A few weeks ago we ran a  blog about World War II movies.  It reminded us about the famous pin ups of that era. There was Betty Grable, of course, the 20th Century Fox star who set the standard. (Scroll down and check out her picture on a previous blog.)  Throw Lana Turner and Rita Hayworth in the mix, and you have a pretty representative sampling of the top tier wartime pinups.

Today we expand the field a bit with these photos of two Forties stars perhaps not immediately identified now as period pinups.

Hello Everybody.  Joe Morella and  Frank Segers here again with some additional less-than-lascivious pinup photos.

Pictured at the top is Veronica Lake, the daughter of a German-Danish seaman (she was born Constance Ockelman in Brooklyn in 1919) and a veteran of beauty contests in her youth.  She made her 1939 picture debut under the name of Constance Keane at RKO, but later changed her name at Paramount.

Critic-author David Thomson aptly describes Lake as “petite, silky and hiding behind a half curtain of her own blond hair, she was a face in the dreams of American soldiers.” Her photo above perfectly conveys the essential girl-next-door innocence of the WW II pinup, sexy but not too sexy and completely attainable. By today’s standards this Lake photo could appropriately adorn a swimsuit catalog from a national department store.

Lake’s career included notable appearances in at least four memorable films including director-writer Preston Sturges’ “Sullivan’s Travels” of 1941, and the 1946 film noir classic “The Blue Dahlia,” which paired her with frequent leading man, Alan Ladd. But after her movie career went south post WW II, she declared bankruptcy, and was years later found working as a Manhattan restaurant hostess. A mid-Sixties comeback also fizzled, and Lake died at 54 of hepatitus in 1973.

The photo beneath Lake’s shows a pinup with a bit of bite, Ann Sheridan. Whereas Lake appears amused by — and detached from — her posing act, Sheridan comes across as a woman who means business.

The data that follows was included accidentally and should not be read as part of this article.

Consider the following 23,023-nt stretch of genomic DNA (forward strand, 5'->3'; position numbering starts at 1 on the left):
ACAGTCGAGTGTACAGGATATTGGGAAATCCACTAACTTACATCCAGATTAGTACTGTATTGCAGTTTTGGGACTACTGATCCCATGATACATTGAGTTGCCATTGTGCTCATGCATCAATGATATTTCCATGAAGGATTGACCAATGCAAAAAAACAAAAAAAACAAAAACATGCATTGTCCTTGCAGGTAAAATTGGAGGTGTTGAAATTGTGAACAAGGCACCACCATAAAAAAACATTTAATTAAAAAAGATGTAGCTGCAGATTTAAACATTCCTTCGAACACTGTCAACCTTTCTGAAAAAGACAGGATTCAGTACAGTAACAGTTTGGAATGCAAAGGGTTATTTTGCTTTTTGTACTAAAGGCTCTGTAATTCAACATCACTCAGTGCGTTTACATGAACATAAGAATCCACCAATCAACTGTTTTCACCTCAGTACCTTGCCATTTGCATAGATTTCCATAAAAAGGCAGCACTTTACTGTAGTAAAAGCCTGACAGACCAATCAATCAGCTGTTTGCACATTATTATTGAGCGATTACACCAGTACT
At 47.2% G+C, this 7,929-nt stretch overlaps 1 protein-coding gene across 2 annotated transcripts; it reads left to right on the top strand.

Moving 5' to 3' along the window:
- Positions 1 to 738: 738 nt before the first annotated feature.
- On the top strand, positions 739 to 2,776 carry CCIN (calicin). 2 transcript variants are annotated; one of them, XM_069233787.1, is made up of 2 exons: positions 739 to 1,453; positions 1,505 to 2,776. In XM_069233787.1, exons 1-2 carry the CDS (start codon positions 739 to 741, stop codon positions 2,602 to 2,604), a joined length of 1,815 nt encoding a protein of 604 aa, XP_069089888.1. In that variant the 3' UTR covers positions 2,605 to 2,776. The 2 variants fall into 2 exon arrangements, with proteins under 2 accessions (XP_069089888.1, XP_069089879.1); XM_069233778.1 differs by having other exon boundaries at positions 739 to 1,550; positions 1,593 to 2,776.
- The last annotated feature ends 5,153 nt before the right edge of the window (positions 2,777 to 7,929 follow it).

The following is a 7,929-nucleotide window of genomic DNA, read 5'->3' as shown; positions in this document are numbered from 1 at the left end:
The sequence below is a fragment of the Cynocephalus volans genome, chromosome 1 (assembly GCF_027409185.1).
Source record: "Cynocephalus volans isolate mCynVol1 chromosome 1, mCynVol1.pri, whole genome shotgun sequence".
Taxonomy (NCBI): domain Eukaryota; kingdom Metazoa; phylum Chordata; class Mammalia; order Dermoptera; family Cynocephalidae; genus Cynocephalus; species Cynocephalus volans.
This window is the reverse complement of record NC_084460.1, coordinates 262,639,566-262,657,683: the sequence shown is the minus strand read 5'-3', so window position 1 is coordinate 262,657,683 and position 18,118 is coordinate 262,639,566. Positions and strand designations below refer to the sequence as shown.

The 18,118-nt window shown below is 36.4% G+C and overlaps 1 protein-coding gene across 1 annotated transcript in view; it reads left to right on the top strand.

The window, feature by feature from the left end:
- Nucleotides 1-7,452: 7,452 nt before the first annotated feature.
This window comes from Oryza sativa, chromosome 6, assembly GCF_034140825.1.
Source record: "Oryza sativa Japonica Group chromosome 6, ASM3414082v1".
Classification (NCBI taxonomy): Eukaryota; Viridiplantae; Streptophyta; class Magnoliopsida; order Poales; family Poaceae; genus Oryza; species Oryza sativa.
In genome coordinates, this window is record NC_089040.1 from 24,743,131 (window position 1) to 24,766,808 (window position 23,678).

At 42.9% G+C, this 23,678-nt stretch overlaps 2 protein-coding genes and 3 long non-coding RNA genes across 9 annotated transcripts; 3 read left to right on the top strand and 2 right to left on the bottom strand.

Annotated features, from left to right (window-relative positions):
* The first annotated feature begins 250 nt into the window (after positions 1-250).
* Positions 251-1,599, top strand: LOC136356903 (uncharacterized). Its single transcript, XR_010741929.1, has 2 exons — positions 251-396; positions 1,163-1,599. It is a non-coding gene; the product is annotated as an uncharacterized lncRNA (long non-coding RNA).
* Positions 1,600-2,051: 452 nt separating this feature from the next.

And dig that hair style.  Wow!  No wonder Ann was widely publicized by Warner Brothers as the wartime sex symbol known as the “Oomph Girl.”

Born Clara Lou Sheridan in Texas in 1915, she was a tomboy as a girl, and trained as a teacher before a beauty contest win, which came with a screen test at Paramount, intervened. (She made her movie debut at the studio with 1934’s “Search For Beauty.”)

Sheridan was far more than a sex symbol, as worthy as that is. She was an actress of amazing versatility costarring in hard boiled crime dramas (check her out in director Raoul Walsh’s “They Drive By Night” opposite Bogart and George Raft) as well musicals and “womens’ pictures”.  She played a sassy secretary in 1941’s “Honeymoon For Three” opposite dapper George Brent (Bette Davis’ favorite leading man and one-time lover). Whatever Brent had Sheridan liked since the two married in 1942 (it lasted a year).

Sheridan’s career extended into the late Fifties, about a decade before her death from cancer at age 51 in 1967.

The two above shots were considered racy photos before Marilyn Monroe’s naked-as-a-jaybird calendar shot, and the blowsy-haired eroticism of Farrah Fawcett, whose many pinups were parleyed into giant money-makers.

But these two mid-Forties belles are great expressions of a period in which pinups were of “tastefully” sexy but still attainable women.  We salute Veronica Lake and Ann Sheridan — our two “Oomph Girls.”

 

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